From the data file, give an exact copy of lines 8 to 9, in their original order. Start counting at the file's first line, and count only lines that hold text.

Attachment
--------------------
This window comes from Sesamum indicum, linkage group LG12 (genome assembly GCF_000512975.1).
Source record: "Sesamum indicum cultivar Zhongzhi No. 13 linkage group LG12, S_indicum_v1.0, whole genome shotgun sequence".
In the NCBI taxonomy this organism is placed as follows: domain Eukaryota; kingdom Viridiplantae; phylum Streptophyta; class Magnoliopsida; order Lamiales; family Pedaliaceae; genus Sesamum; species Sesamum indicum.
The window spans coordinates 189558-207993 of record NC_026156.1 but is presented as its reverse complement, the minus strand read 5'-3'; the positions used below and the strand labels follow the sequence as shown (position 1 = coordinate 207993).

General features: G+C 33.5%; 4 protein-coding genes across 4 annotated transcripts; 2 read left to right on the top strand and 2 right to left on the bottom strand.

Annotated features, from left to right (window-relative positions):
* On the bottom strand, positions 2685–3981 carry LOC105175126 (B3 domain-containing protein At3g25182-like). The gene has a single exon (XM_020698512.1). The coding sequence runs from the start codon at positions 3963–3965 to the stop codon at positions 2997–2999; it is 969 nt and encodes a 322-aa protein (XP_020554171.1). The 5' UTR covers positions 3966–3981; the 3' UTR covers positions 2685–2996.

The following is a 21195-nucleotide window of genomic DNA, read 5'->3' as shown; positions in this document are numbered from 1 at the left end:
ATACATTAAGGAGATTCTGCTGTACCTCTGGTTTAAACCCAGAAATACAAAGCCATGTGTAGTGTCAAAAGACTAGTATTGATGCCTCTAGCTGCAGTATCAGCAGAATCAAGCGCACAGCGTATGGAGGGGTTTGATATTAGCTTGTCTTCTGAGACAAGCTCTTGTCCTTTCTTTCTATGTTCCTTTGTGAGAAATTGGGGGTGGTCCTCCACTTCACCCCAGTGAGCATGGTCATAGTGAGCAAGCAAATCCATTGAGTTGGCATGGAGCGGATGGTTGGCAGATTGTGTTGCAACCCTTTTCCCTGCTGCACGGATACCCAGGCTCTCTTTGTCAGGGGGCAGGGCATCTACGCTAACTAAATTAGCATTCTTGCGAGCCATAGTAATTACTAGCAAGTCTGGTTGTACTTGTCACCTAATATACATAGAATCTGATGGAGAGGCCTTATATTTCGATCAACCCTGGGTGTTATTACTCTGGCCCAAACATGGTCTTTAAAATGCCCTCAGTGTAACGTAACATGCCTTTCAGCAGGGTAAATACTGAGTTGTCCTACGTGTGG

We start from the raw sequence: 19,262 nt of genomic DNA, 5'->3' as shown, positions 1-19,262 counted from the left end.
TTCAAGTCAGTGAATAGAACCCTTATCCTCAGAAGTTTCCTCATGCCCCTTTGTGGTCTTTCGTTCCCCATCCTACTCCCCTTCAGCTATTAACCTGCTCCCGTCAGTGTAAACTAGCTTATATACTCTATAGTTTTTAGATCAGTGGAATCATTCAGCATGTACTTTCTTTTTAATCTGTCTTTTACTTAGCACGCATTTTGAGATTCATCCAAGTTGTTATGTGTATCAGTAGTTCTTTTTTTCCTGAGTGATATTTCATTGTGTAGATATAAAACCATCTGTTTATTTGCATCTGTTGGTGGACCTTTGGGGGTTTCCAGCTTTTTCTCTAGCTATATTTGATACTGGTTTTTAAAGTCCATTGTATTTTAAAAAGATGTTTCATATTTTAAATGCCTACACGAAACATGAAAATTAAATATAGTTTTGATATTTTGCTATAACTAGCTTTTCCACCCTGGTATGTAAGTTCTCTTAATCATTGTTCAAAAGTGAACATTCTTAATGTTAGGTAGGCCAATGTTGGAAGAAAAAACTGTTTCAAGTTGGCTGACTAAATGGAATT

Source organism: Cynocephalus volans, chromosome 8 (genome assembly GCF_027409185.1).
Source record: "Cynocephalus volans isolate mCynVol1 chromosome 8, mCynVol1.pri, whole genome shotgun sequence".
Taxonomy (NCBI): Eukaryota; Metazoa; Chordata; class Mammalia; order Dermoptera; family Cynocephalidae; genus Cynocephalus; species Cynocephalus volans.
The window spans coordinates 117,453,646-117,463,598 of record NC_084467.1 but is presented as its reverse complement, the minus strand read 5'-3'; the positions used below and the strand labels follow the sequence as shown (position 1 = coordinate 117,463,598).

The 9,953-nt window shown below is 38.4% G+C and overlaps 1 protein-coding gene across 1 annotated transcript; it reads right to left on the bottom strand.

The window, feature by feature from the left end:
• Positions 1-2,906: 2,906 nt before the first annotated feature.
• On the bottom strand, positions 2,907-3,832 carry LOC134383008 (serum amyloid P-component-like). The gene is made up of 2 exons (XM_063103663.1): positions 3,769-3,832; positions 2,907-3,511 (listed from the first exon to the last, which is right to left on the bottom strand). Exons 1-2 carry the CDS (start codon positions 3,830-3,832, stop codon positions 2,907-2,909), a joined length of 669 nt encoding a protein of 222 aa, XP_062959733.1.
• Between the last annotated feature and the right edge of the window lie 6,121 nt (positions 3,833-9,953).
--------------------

The following is a 21195-nucleotide window of genomic DNA, read 5'->3' as shown; positions in this document are numbered from 1 at the left end:
ATACATTAAGGAGATTCTGCTGTACCTCTGGTTTAAACCCAGAAATACAAAGCCATGTGTAGTGTCAAAAGACTAGTATTGATGCCTCTAGCTGCAGTATCAGCAGAATCAAGCGCACAGCGTATGGAGGGGTTTGATATTAGCTTGTCTTCTGAGACAAGCTCTTGTCCTTTCTTTCTATGTTCCTTTGTGAGAAATTGGGGGTGGTCCTCCACTTCACCCCAGTGAGCATGGTCATAGTGAGCAAGCAAATCCATTGAGTTGGCATGGAGCGGATGGTTGGCAGATTGTGTTGCAACCCTTTTCCCTGCTGCACGGATACCCAGGCTCTCTTTGTCAGGGGGCAGGGCATCTACGCTAACTAAATTAGCATTCTTGCGAGCCATAGTAATTACTAGCAAGTCTGGTTGTACTTGTCACCTAATATACATAGAATCTGATGGAGAGGCCTTATATTTCGATCAACCCTGGGTGTTATTACTCTGGCCCAAACATGGTCTTTAAAATGCCCTCAGTGTAACGTAACATGCCTTTCAGCAGGGTAAATACTGAGTTGTCCTACGTGTGG